Barack Obama may be the luckiest politician in modern American history. Repeatedly throughout his meteoric rise from obscurity to the presidency, the way forward has been opened by the errors and misconceptions of his opponents. Now it is happening again. The free-market economic ideology of the Republican Party is tailor-made to promote Obama’s reelection at a time when much of the country has begun to doubt whether market forces are fair or effective.
Republicans don’t see this. They think Obama is a closet socialist whose progressive beliefs are wildly out of sync with the nation’s mainstream political culture. Outside of Massachusetts and the Left Coast, they may be right. But what voters want most from the federal government in a prolonged economic downturn is financial assistance — extended unemployment insurance benefits, loan forgiveness, healthcare subsidies and the like. That’s exactly what Obama has been offering in recent weeks, and the result has been a rise in his job approval.
Meanwhile, Republicans have been talking about cutting the budget deficit and scaling back the welfare state. How dumb is that at a time when unemployment is at the highest level in a generation and millions of baby boomers approaching retirement are watching their home equity evaporate? The reason Republicans are saying these things, aside from the fact they really believe them, is that you have to sound like a free-market conservative to win the party’s nomination. Mitt Romney’s inability to rise above 25 percent support among likely Republican primary voters results mainly from the fact that he seems too middle-of-the-road — which is another way of saying he sounds like the 75 percent of the electorate that can’t be counted among the Republican faithful.
The reason Republicans think they can still beat Obama is the time-tested political principle that when the economy is doing poorly, the incumbent loses. And sure enough, no president since FDR has managed to win reelection with unemployment as high as it is today. But Ronald Reagan’s unemployment rate was even higher one year before the reelection campaign in which he won a landslide victory; he managed to win because the rate was trending in the right direction — down — during the campaign, so voters thought things were getting better even though many of them were still suffering.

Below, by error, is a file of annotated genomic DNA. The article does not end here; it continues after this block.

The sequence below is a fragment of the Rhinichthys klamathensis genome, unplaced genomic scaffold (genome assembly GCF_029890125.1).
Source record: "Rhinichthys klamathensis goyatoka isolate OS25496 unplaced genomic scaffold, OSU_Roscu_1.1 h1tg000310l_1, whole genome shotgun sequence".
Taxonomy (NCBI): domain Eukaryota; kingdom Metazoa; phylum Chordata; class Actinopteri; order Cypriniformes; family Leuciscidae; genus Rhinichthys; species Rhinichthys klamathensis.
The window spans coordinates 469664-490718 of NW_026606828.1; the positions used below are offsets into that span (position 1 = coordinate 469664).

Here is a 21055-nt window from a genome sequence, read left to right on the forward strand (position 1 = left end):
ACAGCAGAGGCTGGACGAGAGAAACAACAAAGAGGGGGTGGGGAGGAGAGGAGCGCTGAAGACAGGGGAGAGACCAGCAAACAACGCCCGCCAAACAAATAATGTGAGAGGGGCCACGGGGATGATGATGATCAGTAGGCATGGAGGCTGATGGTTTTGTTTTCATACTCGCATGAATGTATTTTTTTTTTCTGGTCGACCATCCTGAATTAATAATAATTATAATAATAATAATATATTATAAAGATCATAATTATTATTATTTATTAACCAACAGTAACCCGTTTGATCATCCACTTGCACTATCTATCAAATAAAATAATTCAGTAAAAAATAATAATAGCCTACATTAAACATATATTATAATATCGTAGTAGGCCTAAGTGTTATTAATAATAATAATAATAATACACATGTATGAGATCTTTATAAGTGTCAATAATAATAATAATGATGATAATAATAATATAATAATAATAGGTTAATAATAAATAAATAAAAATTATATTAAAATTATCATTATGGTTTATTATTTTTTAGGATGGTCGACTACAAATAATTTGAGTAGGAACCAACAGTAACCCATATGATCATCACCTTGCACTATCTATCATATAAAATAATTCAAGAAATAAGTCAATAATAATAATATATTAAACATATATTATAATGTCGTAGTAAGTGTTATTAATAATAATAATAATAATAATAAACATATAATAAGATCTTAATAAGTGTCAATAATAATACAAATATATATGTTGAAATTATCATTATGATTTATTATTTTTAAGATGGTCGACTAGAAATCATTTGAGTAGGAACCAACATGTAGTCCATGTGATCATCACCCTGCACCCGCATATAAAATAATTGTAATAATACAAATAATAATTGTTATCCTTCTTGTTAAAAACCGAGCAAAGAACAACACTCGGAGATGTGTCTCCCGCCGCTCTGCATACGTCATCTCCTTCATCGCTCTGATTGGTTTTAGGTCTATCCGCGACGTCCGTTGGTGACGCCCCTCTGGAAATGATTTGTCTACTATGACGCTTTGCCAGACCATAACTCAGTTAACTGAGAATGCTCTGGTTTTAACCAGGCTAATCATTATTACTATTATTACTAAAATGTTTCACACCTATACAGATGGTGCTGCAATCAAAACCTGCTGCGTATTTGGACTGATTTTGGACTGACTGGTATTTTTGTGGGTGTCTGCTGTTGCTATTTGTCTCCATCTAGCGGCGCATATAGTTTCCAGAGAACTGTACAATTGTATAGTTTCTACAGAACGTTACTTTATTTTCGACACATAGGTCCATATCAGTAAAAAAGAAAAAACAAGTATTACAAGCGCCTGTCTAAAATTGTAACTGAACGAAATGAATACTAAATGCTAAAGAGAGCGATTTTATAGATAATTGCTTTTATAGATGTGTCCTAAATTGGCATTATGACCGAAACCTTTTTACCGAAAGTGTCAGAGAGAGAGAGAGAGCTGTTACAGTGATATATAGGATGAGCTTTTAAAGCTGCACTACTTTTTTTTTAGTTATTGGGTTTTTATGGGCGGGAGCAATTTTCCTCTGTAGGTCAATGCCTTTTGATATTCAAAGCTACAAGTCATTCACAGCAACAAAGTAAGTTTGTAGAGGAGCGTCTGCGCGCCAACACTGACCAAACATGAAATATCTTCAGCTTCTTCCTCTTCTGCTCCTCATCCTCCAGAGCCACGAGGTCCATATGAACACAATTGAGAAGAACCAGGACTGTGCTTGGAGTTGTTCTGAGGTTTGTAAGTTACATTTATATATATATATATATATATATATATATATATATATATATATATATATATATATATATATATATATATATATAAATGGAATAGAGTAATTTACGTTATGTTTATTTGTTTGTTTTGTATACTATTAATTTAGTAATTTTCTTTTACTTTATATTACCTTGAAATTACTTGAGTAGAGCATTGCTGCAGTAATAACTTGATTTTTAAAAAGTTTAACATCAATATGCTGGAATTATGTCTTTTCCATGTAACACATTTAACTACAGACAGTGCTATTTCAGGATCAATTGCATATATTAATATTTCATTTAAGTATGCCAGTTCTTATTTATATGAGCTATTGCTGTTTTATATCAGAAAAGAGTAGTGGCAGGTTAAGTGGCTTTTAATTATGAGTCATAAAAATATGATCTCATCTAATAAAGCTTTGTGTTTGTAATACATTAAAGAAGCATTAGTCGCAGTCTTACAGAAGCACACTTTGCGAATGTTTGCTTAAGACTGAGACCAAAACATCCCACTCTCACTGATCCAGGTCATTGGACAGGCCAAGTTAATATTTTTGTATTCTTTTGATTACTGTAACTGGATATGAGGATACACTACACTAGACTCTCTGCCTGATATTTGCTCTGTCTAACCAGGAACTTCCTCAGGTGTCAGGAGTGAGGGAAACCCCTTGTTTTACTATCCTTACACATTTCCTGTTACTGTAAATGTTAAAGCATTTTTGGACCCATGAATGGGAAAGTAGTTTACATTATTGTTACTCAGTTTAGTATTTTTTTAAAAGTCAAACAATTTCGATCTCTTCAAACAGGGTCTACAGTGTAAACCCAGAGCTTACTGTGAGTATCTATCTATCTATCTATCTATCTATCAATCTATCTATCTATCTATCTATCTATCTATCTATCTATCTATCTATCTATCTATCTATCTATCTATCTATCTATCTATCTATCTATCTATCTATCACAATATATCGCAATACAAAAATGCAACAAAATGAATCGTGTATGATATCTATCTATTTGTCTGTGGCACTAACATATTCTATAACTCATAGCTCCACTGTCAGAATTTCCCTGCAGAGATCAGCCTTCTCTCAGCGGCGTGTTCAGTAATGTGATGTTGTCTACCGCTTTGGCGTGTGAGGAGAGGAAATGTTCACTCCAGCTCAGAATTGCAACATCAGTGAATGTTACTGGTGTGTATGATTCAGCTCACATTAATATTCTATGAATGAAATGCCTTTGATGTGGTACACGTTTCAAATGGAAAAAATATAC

That is precisely where Obama is headed — to a lower but still high unemployment rate a year from now (the economy grew an encouraging 2.5 percent in the third quarter). Republicans will try to convince voters they can offer better economic results with a platform that sounds suspiciously like Herbert Hoover circa 1932. Obama will agree that the deficit is a bad thing, and then keep offering economic benefits aimed at the broad majority of voters who are struggling and fearful about the future. The median household in America has not seen its income grow since Ronald Reagan took office in 1981, and any home equity it had accumulated has vanished over the past four years. In fact, a large minority of the homeowning electorate owes more on mortgages than their houses are now worth.
Maybe Mr. Obama’s efforts to fix this problem have not worked so well, but what do Republicans have to offer as an alternative? Basically, nothing. They hold out the promise of a better tomorrow when the electorate already knows that their Reaganesque agenda of tax cuts, deregulation and free trade failed spectacularly in the first decade of the new millennium. Of course the public hates to see the government borrowing billions of dollars every day from the likes of China, but is that really what will motivate most voters on election day? It’s more likely they will remember Rick Perry calling Social Security a ponzi scheme and Herman Cain telling the unemployed to blame themselves.
Mitt Romney was smart enough not to go there, and if his party has any sense at all it will select him as the nominee. But conservative economic ideology will make Romney’s election prospects dimmer than they had to be because so many true believers on the Right just can’t seem to understand what decides elections in hard times. It isn’t budget deficits or big government. It’s the economy, stupid — or more precisely, the candidate willing to offer the most relief to its victims.
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